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Six new death, injury claims approved by GM switch fund

General Motors World Headquarters - Six new death, injury claims approved by GM switch fund

By Jessica Dye

A program to compensate the victims of a faulty ignition switch in General Motors vehicles found last week that the part was linked to two additional deaths and four injuries, bringing the total number of eligible claims to 67, according to a report on Monday.

As of Friday, the program, which began accepting claims on Aug. 1, had received 1,851 claims for deaths and serious injuries linked to the switch, a 4 percent increase from the previous week. The totals were reported by the office of Kenneth Feinberg, a lawyer who was tapped by GM to oversee the program.

GM has been criticized for waiting 11 years to recall millions of cars with ignition-switch problems that have been linked to multiple fatal crashes. The switch can slip out of position and cut power to air bags and brakes and has prompted the recall of 2.6 million vehicles.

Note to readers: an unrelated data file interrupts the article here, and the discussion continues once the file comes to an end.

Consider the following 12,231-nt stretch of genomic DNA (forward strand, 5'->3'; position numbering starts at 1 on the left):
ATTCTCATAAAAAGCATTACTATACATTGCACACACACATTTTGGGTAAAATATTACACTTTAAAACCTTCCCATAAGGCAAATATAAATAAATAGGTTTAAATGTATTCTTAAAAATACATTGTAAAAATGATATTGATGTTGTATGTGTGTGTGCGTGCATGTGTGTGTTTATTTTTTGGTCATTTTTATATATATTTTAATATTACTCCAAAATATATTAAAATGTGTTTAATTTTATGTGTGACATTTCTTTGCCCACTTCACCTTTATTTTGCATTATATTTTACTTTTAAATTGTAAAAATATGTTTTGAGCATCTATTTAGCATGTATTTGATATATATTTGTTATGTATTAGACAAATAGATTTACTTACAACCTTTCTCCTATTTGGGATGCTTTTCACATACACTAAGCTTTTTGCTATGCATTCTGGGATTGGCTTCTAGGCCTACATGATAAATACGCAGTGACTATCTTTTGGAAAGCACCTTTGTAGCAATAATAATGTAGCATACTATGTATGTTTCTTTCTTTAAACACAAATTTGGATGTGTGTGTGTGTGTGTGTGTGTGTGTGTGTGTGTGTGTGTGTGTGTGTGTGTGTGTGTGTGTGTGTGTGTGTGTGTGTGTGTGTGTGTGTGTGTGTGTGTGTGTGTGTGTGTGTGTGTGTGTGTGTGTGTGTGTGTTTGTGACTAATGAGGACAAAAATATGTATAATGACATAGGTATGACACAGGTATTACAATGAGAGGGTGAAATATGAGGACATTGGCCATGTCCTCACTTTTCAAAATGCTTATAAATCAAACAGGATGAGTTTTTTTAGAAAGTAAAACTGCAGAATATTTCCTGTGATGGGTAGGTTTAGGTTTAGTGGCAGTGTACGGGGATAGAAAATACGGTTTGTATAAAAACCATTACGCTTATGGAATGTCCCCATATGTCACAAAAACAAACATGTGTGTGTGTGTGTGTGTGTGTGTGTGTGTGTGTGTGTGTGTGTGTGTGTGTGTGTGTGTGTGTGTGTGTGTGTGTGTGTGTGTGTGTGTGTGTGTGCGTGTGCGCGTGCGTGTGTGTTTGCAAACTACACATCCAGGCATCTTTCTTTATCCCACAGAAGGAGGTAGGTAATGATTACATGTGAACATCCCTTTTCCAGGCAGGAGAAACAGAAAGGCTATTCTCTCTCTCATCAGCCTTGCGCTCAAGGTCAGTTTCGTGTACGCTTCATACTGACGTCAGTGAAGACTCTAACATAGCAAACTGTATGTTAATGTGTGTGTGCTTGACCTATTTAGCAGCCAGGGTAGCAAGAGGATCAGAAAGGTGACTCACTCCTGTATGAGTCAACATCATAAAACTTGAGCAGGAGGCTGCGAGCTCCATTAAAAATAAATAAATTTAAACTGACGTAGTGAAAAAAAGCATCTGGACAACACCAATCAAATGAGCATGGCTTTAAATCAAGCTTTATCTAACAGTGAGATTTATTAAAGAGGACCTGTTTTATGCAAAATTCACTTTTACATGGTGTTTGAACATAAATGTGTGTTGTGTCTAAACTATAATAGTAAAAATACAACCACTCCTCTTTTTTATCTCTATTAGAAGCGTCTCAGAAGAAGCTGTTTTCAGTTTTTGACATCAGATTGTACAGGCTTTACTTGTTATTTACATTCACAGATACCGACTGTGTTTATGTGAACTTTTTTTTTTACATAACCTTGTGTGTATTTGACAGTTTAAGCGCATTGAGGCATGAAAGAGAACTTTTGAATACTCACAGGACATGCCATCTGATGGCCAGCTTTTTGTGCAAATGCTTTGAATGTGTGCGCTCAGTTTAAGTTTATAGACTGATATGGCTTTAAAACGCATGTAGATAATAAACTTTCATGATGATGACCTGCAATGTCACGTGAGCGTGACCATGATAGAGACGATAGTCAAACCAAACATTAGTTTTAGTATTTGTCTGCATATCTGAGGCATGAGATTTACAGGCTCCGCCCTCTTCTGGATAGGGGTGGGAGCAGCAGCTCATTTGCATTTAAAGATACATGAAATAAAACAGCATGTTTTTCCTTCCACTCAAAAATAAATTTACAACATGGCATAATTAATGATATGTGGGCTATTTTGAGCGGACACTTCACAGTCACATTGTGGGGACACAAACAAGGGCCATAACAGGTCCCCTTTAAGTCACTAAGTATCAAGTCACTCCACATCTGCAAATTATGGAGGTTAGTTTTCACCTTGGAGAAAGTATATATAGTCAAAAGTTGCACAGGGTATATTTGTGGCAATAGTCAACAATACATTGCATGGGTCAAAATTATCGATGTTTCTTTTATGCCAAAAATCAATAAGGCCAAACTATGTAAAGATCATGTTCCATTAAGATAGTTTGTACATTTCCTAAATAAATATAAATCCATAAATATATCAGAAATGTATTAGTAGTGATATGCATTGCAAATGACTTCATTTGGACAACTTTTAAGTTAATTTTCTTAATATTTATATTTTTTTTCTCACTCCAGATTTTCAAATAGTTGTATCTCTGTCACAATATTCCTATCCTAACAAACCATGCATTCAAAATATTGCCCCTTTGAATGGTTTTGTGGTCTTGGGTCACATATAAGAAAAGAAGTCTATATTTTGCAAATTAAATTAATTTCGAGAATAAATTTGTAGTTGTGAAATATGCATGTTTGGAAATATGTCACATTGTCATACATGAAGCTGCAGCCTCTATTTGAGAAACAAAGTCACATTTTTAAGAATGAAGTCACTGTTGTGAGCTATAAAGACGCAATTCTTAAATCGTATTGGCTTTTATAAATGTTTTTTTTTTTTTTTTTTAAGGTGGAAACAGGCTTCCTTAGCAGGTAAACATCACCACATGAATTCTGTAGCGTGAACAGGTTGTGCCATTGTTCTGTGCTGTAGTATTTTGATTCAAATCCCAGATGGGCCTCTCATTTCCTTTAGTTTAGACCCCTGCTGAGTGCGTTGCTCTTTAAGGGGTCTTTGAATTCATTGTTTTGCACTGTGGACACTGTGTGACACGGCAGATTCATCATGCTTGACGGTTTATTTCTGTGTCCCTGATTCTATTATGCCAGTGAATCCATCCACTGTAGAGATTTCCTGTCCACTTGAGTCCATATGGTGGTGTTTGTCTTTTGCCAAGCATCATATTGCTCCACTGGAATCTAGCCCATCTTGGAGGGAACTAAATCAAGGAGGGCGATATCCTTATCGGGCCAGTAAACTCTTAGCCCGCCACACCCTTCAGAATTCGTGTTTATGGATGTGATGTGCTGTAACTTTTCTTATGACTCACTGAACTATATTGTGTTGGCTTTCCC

Once a claim is submitted, Feinberg and his office review it to determine whether it is eligible for compensation. Last week, Feinberg approved two new death claims, bringing the total to 32. The report also said that as of Friday, a total of 35 claims for injuries had deemed eligible, including 30 for physical injuries requiring hospitalization and five for catastrophic ones that caused permanent damage.

So far, 40 offers for compensation have been made, and 28 have been accepted, according to a spokeswoman for the program.

The increase in claims filings has slowed from the previous week, in which the number of filings jumped 12 percent. Feinberg previously said that he expected submissions to level off between the program’s first and final months. Claims must be submitted by Dec. 31.

GM has given Feinberg – a Washington attorney who has overseen compensation programs for victims of the Sept. 11 attacks and Deepwater Horizon oil spill, among others – free rein to approve or reject claims. The amount of compensation has not been capped and the company has set aside at least $400 million to cover its costs.